Mortgage Applications Index in U.S. Declines for a Third Week

Mortgage applications in the U.S. declined last week for a third consecutive time, hurt by a drop in purchasing and refinancing.

The Mortgage Bankers Association’s index fell 1.4 percent in the week ended Sept. 17 to the lowest level in six weeks, the Washington-based group said today. Purchases decreased 3.3 percent and refinancing lost 0.9 percent.

An unemployment rate near a 26-year high and battered household finances will probably restrain housing, even as record-low mortgage costs and decreasing prices make buying more affordable. Federal Reserve policy makers yesterday again acknowledged that the economic recovery will be “modest,” in part because residential construction remains “depressed.”

“The housing recovery will remain very slow,” Chris Christopher, a senior economist at IHS Global Insight in Lexington, Massachusetts, said in a note before the report.

A report yesterday from the Commerce Department showed builders in August sought fewer permits to begin work on single- family homes for a fifth consecutive month. Overall, housing starts rose more than forecast, outstripping a gain in applications that signals construction will stay close to record lows.

The average rate on a 30-year fixed mortgage fell to 4.44 percent last week from 4.47 percent the prior week, today’s report from the bankers’ group showed. It reached 4.43 percent in the last week of August, the lowest in data going back to 1990.

Lower Payments

At the current rate, monthly payments for each $100,000 of a loan would be about $503, or $32 less than a year ago when the rate was 4.97 percent.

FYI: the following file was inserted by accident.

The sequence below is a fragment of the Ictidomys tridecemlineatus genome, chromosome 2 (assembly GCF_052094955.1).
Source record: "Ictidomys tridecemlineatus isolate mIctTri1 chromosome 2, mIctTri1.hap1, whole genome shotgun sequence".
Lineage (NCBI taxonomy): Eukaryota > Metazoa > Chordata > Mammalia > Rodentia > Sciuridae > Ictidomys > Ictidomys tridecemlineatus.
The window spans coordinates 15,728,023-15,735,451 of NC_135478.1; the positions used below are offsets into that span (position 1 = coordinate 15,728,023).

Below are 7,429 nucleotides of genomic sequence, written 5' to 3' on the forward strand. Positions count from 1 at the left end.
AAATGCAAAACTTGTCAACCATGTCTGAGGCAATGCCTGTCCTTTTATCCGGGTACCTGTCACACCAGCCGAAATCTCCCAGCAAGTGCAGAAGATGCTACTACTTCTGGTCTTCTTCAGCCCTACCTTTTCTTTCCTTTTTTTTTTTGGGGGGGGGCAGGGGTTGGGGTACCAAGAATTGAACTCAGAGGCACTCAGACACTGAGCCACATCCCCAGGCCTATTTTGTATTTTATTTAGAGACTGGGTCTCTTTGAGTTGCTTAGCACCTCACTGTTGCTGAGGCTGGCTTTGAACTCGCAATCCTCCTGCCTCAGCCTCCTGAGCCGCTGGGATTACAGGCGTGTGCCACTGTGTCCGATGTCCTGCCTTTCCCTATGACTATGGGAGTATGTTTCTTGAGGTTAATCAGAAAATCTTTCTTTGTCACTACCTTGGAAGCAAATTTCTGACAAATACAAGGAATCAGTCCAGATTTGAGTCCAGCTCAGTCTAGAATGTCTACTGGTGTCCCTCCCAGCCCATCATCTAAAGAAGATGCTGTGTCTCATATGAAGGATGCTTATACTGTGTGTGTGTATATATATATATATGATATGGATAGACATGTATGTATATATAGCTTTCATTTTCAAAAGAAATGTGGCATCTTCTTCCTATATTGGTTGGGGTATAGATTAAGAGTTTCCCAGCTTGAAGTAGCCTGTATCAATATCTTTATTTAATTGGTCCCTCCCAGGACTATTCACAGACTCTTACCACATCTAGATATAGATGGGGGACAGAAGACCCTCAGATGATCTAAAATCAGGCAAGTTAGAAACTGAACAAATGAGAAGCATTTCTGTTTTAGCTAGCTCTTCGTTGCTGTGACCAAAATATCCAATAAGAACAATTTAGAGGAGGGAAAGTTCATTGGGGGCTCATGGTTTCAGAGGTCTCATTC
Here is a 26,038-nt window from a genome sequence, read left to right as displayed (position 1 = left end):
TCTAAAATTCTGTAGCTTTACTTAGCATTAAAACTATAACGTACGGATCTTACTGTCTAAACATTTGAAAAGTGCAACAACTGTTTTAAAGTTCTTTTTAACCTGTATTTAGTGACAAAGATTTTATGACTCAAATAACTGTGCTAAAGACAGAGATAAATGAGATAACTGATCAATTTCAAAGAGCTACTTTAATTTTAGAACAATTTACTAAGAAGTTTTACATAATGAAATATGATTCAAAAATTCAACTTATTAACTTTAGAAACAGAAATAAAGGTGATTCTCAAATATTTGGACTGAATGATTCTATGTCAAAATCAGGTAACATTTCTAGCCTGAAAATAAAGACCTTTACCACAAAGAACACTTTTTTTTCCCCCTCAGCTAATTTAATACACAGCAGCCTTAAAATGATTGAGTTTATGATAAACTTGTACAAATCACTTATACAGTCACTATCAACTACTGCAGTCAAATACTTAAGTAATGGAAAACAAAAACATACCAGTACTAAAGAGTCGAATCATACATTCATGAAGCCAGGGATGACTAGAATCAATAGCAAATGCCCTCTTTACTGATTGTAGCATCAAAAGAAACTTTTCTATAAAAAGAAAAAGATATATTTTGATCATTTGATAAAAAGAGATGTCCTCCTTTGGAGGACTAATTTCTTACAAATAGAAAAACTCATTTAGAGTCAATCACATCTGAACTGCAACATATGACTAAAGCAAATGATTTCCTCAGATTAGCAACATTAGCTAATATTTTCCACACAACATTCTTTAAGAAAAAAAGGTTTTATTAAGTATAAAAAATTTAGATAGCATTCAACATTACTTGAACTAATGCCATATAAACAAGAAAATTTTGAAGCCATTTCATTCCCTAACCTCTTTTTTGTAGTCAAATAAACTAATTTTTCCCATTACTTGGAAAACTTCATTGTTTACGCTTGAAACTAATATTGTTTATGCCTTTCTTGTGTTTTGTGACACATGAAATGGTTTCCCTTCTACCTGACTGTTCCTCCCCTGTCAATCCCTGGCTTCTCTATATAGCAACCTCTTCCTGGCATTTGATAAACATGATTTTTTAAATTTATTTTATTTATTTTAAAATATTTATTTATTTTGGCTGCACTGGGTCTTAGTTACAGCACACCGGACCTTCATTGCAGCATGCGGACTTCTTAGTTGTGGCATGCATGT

The average rate on a 15-year fixed loan fell to 3.88 percent from 3.96 percent, and the rate on a one-year adjustable climbed to 6.96 percent from 6.89 percent.

The share of applicants seeking to refinance a loan rose to 81.3 percent from 80.5 percent the prior week.

Sales slumped after the deadline for signing contracts and becoming eligible for a government homebuyer credit worth as much as $8,000 lapsed on April 30. The tax incentive provided temporary relief for the industry that precipitated the recession.

The Fed’s policy-making Federal Open Market Committee yesterday said it’s willing to ease monetary policy further to reduce unemployment and prevent inflation from slowing further. Officials kept the benchmark interest rate in a range of zero to 0.25 percent, where it’s been since December 2008.

To contact the reporters on this story: Shobhana Chandra in Washington at schandra1@bloomberg.net

To contact the editor responsible for this story: Christopher Wellisz at cwellisz@bloomberg.net

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